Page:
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War for Top Talent Prompts US Businesses to Take Action

March 20th, 2019

SunTrust: War for Top Talent Prompts U.S. Businesses to Take Action

Annual business survey shows 93% of surveyed businesses boosting financial, other perks to retain valuable employees.  Companies are becoming more employee-focused as the talent war continues and the unemployment rate remains at an all-time low.

Is your company competitive?  CLICK HERE to continue reading this article by SunTrust.

Do You Have To Let Your Employees Work From Home?

March 19th, 2019

 

“Do I have to let my employees work from home?”

With technological advances and with market demand for flexible work arrangements constantly increasing, the question comes up all of the time.  Generally speaking, the answer is no. Some positions just don’t translate to working remotely.  CLICK HERE to read the complete article by Smith Anderson – Law Update Labor & Employment.

Extending a Reasonable Accommodation Requires Interactive Process – HRWatchdog

January 21st, 2019

As employers, we’re responsible for reasonably accommodating employees with disabilities.  The recent article posted by HRWatchDog.CalChamber.com is a reminder that an accommodation for an employee with a disability does not necessarily expire at the conclusion of the time period listed on a doctor’s note.

Read the complete article at https://hrwatchdog.calchamber.com/2019/01/extending-reasonable-accommodation-requires-interactive-process/.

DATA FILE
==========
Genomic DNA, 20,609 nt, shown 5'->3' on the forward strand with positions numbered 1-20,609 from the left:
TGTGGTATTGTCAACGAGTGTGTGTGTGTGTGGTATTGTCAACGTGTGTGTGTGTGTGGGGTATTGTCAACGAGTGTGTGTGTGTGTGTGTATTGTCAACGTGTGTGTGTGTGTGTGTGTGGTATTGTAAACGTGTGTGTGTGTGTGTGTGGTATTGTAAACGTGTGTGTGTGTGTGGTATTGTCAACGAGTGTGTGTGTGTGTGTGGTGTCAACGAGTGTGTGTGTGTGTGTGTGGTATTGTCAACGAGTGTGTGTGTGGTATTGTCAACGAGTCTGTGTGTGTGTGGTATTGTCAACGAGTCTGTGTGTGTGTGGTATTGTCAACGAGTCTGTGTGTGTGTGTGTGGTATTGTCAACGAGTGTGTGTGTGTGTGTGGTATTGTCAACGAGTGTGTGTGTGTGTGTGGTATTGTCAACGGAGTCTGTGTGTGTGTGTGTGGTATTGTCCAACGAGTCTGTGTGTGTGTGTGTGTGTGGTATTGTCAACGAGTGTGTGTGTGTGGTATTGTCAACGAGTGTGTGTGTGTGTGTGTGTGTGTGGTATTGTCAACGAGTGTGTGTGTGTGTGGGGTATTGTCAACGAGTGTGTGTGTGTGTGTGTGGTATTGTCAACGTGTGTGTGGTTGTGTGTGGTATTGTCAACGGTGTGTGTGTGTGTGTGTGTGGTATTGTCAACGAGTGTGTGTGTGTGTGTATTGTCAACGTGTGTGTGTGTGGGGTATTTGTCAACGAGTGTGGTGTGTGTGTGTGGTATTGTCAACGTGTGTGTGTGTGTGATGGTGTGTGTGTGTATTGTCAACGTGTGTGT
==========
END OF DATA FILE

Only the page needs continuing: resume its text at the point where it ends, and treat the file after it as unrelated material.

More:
Client Alert – Employers Beware: ‘Tis the Season for Data Theft 

January 8th, 2019

Client Alert – Employers Beware: ‘Tis the Season for Data Theft 

#identitytheft #datasecurity #informationtechnology #technology #securityawareness

Job Seekers Are Now in the Driver’s Seat and Expect Next-Gen Recruiting and New Hire Experiences, Survey Finds

October 30th, 2018

 

Low unemployment and high demand for talent is feeding a recruiting environment where job seekers and new employees are in control.

 

Today, Careerbuilder and Silkroad released the results of a new…CLICK HERE TO CONTINUE READING.

 

Talent Retention Difficult for a Digital Leading Company

March 28th, 2018

(PRNewsfoto/Randstad US)

A company’s reputation as a digital leader greatly impacts their ability to attract and retain talent, Randstad US study finds.

Read the complete article online at:
https://www.prnewswire.com/news-releases/a-companys-reputation-as-a-digital-leader-greatly-impacts-their-ability-to-attract-and-retain-talent-randstad-us-study-finds-300619937.html.

How will California’s 2018 laws affect you?

January 5th, 2018
California 2018 Minimum Wage

California employers must comply with the state’s minimum salary requirement for Administrative Exempt (salaried) employees.  In California, Administrative Exempt employees must earn a monthly salary of no less than two times the state minimum wage for full-time employment.

Administrative Exempt Employee Salary Requirement
(Employers with 26 or more employees)

This does not apply to Executive Exempt, Professional Exempt, Computer Exempt or Outside Sales Exempt employees.

  • As of January 1, 2018:  CA minimum wage = $11.00 per hour 
    San Diego’s minimum wage = $11.50 per hour
  • 40 hours per week:  Full-time employee works 40 hours in a week